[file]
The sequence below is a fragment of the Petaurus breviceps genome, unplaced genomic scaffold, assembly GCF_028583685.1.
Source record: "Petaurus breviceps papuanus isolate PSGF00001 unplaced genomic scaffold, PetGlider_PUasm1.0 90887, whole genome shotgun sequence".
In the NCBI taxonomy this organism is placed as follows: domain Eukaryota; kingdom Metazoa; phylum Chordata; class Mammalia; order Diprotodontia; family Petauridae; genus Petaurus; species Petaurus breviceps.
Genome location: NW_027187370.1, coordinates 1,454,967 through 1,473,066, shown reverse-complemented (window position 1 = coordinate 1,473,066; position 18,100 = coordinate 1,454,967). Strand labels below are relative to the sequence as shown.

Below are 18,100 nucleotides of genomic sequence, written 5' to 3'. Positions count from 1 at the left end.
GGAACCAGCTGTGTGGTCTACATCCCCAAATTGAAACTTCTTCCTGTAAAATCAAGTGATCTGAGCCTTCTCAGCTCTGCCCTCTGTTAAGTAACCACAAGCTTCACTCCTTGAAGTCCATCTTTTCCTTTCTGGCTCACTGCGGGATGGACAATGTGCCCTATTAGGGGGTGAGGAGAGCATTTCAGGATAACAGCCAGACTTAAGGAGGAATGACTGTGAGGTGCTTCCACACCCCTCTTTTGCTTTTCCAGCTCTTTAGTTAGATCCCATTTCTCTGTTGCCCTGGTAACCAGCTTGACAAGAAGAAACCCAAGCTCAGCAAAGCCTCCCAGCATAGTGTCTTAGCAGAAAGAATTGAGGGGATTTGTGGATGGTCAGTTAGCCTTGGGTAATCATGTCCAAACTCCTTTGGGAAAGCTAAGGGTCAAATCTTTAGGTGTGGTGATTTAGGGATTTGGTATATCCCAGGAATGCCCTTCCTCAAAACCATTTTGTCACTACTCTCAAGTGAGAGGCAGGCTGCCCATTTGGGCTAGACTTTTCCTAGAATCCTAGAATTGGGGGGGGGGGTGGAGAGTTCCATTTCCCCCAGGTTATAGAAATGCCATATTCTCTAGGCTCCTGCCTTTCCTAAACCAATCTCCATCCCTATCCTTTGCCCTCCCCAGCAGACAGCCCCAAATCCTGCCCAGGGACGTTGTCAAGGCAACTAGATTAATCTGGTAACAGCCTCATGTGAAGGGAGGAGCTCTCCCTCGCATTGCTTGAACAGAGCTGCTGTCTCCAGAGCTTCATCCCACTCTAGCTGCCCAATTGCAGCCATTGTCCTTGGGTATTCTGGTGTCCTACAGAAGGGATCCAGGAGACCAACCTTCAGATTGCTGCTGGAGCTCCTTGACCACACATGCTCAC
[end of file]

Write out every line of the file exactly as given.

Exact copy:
The sequence below is a fragment of the Petaurus breviceps genome, unplaced genomic scaffold, assembly GCF_028583685.1.
Source record: "Petaurus breviceps papuanus isolate PSGF00001 unplaced genomic scaffold, PetGlider_PUasm1.0 90887, whole genome shotgun sequence".
In the NCBI taxonomy this organism is placed as follows: domain Eukaryota; kingdom Metazoa; phylum Chordata; class Mammalia; order Diprotodontia; family Petauridae; genus Petaurus; species Petaurus breviceps.
Genome location: NW_027187370.1, coordinates 1,454,967 through 1,473,066, shown reverse-complemented (window position 1 = coordinate 1,473,066; position 18,100 = coordinate 1,454,967). Strand labels below are relative to the sequence as shown.

Below are 18,100 nucleotides of genomic sequence, written 5' to 3'. Positions count from 1 at the left end.
GGAACCAGCTGTGTGGTCTACATCCCCAAATTGAAACTTCTTCCTGTAAAATCAAGTGATCTGAGCCTTCTCAGCTCTGCCCTCTGTTAAGTAACCACAAGCTTCACTCCTTGAAGTCCATCTTTTCCTTTCTGGCTCACTGCGGGATGGACAATGTGCCCTATTAGGGGGTGAGGAGAGCATTTCAGGATAACAGCCAGACTTAAGGAGGAATGACTGTGAGGTGCTTCCACACCCCTCTTTTGCTTTTCCAGCTCTTTAGTTAGATCCCATTTCTCTGTTGCCCTGGTAACCAGCTTGACAAGAAGAAACCCAAGCTCAGCAAAGCCTCCCAGCATAGTGTCTTAGCAGAAAGAATTGAGGGGATTTGTGGATGGTCAGTTAGCCTTGGGTAATCATGTCCAAACTCCTTTGGGAAAGCTAAGGGTCAAATCTTTAGGTGTGGTGATTTAGGGATTTGGTATATCCCAGGAATGCCCTTCCTCAAAACCATTTTGTCACTACTCTCAAGTGAGAGGCAGGCTGCCCATTTGGGCTAGACTTTTCCTAGAATCCTAGAATTGGGGGGGGGGGTGGAGAGTTCCATTTCCCCCAGGTTATAGAAATGCCATATTCTCTAGGCTCCTGCCTTTCCTAAACCAATCTCCATCCCTATCCTTTGCCCTCCCCAGCAGACAGCCCCAAATCCTGCCCAGGGACGTTGTCAAGGCAACTAGATTAATCTGGTAACAGCCTCATGTGAAGGGAGGAGCTCTCCCTCGCATTGCTTGAACAGAGCTGCTGTCTCCAGAGCTTCATCCCACTCTAGCTGCCCAATTGCAGCCATTGTCCTTGGGTATTCTGGTGTCCTACAGAAGGGATCCAGGAGACCAACCTTCAGATTGCTGCTGGAGCTCCTTGACCACACATGCTCAC